Thursday, April 3, 2014

Movie Night Dedication: The Talented Mr. Ripley

It's been three years dear readers and while the pain of losing my mother is a wound that won't soon heal itself, I can think of no better honor than to dedicate an article to her about one of her favorite films of all time. I've mentioned it before, but my mom never did get to read any of my pieces here at the Maus. She knew I loved films and reading, but she never understood just how passionate I was about writing. Now, I've written two dedication pieces before, both of then analyzing a film and relating it back to either my mom's life or my own journey through grief. This piece will be different in that this will be purely a straightforward discussion of the film in question. That film is THE TALENTED MR. RIPLEY.

Simply put, this is one of my favorite films of all time. Not quite top 5, but easily in the top 10. It is Minghella's best film by leaps and bounds, and to be honest I don't really care for much of his other work at all. But Ripley...Ripley is bottled up brilliance that has been splattered across the celluloid universe in a wonderful melange of euro fantasy, jazz, and some Hitchcock for good measure. It is beautifully crafted with impeccable acting and from the very beginning you know you're in for something special. This is going to be a short discussion so I want to focus in on my favorite aspect of the film, the visual representation of Tom's fractured identity.

The film begins with strips of film coming down to fill in the black screen. They piece together to create our anti hero Tom Ripley. All the while the camera pans around his face from light all the way to dark as we finish the opening shot with all the pieces together creating a singular shot and his face half in shadow. This music during this scene is also an opera piece representing Tom's actual tastes. So with a few minutes and some simple camera work we see a complicated literally pieces together, as well as getting a visual metaphor for his light and dark side. Simple and beautiful, a perfect beginning and it really sets the tone for everything to come. Minghella is never flashy, something's are more obviously symbolic than others but he never holds up flags while winking at the audience. The use of strips of film coming down to build a shot is used one more time, at the impetus of his journey to infiltrate the life of Dickie. This time the music is wonderful Jazz. This is the music of Dickie, and we begin to see the seeds being planted for what's to come. By using the same visual trick to build the shot of Tom in his apartment, thy was used to build Tom in the cabin, Minghella shows us just how fragile Tom's sense of identity is and how easy it is for him to construct new ones. One last thing in this scene, there's a throw away line where he's listening to Chet Baker sing My Funny Valentine and wonders whether it's a man or a woman. It's small and barely noticeable but a nice wink at the audience for not only blending identities but the sexual confusion Ripley will encounter later.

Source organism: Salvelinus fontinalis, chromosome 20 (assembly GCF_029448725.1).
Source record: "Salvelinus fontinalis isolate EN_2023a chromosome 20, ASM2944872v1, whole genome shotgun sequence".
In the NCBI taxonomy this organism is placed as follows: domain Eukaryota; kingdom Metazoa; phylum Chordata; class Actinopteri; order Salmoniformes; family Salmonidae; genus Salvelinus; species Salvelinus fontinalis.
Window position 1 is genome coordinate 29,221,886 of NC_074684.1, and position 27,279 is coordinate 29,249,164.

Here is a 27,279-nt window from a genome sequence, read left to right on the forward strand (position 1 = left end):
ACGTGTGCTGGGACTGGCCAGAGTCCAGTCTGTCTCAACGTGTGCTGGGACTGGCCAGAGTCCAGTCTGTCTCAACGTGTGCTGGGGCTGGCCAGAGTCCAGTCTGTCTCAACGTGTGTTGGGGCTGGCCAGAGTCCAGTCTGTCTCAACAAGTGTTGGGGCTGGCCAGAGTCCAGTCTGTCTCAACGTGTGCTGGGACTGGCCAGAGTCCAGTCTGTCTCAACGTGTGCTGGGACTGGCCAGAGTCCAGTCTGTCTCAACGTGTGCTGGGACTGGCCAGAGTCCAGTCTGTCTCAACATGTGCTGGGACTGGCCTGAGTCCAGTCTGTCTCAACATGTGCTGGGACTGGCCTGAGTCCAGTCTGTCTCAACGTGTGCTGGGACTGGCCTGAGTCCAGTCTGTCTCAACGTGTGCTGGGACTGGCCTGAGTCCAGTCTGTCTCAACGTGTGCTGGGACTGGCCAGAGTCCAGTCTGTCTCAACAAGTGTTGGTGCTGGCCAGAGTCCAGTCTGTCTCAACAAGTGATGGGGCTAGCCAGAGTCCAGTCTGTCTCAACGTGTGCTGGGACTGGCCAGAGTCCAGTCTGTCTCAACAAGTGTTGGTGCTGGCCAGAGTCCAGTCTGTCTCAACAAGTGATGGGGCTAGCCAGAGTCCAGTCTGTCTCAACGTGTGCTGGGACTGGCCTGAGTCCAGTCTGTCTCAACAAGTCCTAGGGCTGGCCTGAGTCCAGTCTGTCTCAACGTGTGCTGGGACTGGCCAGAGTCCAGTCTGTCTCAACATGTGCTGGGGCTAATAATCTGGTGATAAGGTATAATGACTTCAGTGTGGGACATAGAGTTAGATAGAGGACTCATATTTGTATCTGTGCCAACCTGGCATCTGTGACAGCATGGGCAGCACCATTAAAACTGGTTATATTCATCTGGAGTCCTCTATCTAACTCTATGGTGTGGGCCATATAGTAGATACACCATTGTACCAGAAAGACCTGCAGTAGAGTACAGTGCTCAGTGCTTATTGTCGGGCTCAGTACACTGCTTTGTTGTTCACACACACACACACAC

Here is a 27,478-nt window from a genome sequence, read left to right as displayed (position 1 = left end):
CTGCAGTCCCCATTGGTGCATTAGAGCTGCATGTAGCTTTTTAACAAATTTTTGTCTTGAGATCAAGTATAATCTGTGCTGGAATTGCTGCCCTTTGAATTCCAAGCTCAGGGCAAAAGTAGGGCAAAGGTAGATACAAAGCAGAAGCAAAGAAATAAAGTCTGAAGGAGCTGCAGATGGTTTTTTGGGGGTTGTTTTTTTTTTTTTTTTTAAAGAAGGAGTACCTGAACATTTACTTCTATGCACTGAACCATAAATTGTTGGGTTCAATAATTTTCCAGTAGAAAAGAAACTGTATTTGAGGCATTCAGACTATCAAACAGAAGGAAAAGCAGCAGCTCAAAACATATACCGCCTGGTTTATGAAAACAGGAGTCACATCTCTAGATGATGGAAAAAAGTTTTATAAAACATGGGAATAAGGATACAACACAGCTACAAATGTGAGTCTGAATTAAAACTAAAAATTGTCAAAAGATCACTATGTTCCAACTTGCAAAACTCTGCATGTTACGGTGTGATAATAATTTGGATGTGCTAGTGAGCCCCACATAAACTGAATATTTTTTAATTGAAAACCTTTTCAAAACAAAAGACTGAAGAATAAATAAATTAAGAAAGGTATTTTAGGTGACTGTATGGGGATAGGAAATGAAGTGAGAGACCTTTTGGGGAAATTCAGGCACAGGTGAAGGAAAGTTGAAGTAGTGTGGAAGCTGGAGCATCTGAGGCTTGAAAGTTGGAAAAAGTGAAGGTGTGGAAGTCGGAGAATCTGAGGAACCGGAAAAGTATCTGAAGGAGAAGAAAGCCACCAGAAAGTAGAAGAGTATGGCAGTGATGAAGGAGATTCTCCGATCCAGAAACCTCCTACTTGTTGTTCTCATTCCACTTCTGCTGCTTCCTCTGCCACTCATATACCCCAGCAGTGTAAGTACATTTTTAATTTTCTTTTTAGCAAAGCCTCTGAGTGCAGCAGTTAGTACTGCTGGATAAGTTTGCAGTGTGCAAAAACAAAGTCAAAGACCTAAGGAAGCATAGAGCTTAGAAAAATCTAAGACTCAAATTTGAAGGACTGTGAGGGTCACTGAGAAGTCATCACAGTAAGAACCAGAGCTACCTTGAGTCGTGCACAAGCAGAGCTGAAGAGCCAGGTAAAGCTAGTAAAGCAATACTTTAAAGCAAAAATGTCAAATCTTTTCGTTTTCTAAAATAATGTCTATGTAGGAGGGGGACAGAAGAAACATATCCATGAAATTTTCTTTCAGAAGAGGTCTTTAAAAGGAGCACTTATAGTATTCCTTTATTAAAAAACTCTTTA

There's enough mirrors here, you'd think Minghella had just spent a lot of time watching Kubrick. We see reflections in everything from bath water to pianos. And each time that reflection is either shattered or split by a splash and a crash. Minghella peppers these shots throughout the entire film but my favorite example of this and my favorite shot of the entire film occurs when Dickie gets a ride back to the hotel and finds Tom dressed in his clothes and dancing. Tom is immediately embarrassed and hides behind a mirror.

Again it's a simple shot that tells so much about the story. First off, Tom is dressed in Dickies clothes, but not completely. He's only partially dressed as he dances around the hotel room, showing us that he isn't completely inhabiting Dickie's person just yet. We see from the shot that the mirror reflects back Dickie's body, with Tom's head sticking out. Again a beautifully simple way to show the audience just what is about to happen. Tom is enamored with this lifestyle, but he has so little grasp on his own identity that he literally pieces together an identity from other people, resulting in this Frankenstein monster of identity. A person built with characteristics and traits pulled from who knows how many sources. We see Tom juggle all these lies and just how close he comes to letting the pieces fall. It is only then, when once again the camera begins to shift to darkness.

Like most films I could go on and on. I haven't even touched on all the literary allusions from Tom's hamlet passage, to the bust form used to kill Freddie Miles. There's hints and clues everywhere in this film. Almost like Tom knows there's someone watching him and he's leaving crumbs for us to follow so he doesn't get completely lost down his rabbit hole of lies. This is one of the only movies that my mom and I both have on our favorites list. We used to rewatch it all the time and each time she elicited the same gasps at the thrilling moments and each time the movie ended she let out a simple "oh man mijo that was GOOD" We might now have shared a lot of similar tastes, but even in our bad times we always bonded over movies. We always enjoyed renting a bunch of movies making popcorn and staying up as long as we could watching movies together. Every visit, resulted in one trip to the theater. I always be sad she never saw just what movies meant to me, but I always be happy knowing that it was her who originally planted the seed of loving film. And for that I will forever be grateful. Thanks mom. I love you.


One last thought - my mom...the lady who took me to see Jurassic Park 5 times in the theater, also for those who don't know, in my top 5 of all time.

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